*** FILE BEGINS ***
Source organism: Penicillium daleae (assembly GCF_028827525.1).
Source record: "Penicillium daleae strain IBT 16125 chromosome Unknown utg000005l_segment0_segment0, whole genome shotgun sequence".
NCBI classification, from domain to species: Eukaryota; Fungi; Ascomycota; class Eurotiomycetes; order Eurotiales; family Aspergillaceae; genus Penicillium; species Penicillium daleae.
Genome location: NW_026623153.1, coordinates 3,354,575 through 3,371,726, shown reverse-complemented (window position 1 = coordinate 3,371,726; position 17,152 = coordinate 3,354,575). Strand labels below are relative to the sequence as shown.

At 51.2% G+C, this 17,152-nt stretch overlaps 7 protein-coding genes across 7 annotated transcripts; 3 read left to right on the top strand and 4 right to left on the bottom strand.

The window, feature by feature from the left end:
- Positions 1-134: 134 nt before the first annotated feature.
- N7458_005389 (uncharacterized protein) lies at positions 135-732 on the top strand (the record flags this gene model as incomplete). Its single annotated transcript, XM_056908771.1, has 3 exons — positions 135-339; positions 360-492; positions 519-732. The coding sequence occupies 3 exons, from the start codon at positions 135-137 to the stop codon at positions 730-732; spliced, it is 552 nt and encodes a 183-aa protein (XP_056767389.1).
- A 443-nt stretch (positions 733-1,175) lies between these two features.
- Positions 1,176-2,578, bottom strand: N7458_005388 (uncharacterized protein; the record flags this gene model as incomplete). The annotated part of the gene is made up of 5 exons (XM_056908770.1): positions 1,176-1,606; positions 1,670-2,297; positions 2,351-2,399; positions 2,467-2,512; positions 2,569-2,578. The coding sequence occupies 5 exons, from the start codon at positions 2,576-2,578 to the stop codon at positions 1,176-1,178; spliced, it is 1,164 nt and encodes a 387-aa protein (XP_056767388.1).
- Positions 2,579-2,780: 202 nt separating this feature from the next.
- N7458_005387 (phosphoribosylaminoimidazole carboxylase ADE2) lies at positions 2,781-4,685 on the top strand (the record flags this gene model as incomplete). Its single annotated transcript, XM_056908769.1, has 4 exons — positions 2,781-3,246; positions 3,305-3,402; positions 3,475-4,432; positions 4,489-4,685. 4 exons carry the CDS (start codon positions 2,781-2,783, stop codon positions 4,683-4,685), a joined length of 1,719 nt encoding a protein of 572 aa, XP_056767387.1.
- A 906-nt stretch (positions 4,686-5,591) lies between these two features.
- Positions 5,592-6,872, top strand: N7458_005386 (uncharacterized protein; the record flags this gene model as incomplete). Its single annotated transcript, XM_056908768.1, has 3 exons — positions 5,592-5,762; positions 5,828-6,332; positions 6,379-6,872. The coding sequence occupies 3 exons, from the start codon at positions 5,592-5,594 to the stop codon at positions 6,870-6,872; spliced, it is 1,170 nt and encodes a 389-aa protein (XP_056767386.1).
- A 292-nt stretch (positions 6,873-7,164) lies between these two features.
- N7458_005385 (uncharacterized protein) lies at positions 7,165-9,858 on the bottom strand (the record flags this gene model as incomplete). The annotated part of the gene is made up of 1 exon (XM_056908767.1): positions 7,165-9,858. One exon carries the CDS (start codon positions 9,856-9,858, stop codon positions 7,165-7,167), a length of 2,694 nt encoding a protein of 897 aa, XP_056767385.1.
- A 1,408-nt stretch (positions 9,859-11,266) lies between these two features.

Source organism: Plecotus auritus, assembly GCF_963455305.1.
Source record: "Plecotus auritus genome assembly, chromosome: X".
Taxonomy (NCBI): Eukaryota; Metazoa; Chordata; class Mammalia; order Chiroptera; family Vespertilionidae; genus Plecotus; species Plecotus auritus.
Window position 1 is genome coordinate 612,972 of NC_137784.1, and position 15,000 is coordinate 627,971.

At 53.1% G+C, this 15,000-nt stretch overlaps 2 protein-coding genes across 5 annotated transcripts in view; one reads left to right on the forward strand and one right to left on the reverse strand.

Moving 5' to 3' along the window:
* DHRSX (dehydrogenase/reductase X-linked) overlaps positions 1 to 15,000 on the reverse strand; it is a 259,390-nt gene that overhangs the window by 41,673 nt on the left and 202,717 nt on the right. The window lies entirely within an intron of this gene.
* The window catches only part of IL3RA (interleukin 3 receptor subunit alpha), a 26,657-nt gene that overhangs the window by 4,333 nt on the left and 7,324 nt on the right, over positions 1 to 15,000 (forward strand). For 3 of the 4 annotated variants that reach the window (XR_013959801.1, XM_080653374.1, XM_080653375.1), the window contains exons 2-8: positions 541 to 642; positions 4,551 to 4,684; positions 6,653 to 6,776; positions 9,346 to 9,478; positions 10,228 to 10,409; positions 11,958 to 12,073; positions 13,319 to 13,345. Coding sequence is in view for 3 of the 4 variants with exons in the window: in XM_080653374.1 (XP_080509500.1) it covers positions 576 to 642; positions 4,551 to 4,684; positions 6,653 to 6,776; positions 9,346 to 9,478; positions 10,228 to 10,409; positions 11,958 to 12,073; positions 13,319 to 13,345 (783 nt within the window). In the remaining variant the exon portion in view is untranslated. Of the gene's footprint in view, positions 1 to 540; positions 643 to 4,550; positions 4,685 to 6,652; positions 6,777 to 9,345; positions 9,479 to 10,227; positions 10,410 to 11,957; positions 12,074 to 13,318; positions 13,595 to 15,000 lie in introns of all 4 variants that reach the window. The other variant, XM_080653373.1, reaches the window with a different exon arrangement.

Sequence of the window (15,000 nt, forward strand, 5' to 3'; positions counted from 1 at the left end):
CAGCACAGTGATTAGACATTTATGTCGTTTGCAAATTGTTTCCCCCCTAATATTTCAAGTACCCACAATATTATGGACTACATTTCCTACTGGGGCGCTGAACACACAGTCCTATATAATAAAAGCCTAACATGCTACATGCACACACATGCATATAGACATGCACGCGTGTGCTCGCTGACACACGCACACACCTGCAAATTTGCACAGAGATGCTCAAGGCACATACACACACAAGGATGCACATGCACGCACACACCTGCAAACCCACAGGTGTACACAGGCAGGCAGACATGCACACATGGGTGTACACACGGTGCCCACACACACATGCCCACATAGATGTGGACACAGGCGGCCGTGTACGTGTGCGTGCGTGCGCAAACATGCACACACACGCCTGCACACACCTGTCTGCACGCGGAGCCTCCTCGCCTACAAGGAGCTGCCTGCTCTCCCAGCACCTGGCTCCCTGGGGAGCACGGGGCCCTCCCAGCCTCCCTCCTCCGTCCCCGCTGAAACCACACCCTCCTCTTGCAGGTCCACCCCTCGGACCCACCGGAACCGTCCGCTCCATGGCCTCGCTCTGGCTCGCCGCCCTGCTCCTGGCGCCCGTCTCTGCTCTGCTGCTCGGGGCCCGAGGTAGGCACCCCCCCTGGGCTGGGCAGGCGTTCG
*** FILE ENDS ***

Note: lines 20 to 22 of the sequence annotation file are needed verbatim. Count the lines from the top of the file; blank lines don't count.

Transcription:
Taxonomy (NCBI): Eukaryota; Metazoa; Chordata; class Mammalia; order Chiroptera; family Vespertilionidae; genus Plecotus; species Plecotus auritus.
Window position 1 is genome coordinate 612,972 of NC_137784.1, and position 15,000 is coordinate 627,971.

At 53.1% G+C, this 15,000-nt stretch overlaps 2 protein-coding genes across 5 annotated transcripts in view; one reads left to right on the forward strand and one right to left on the reverse strand.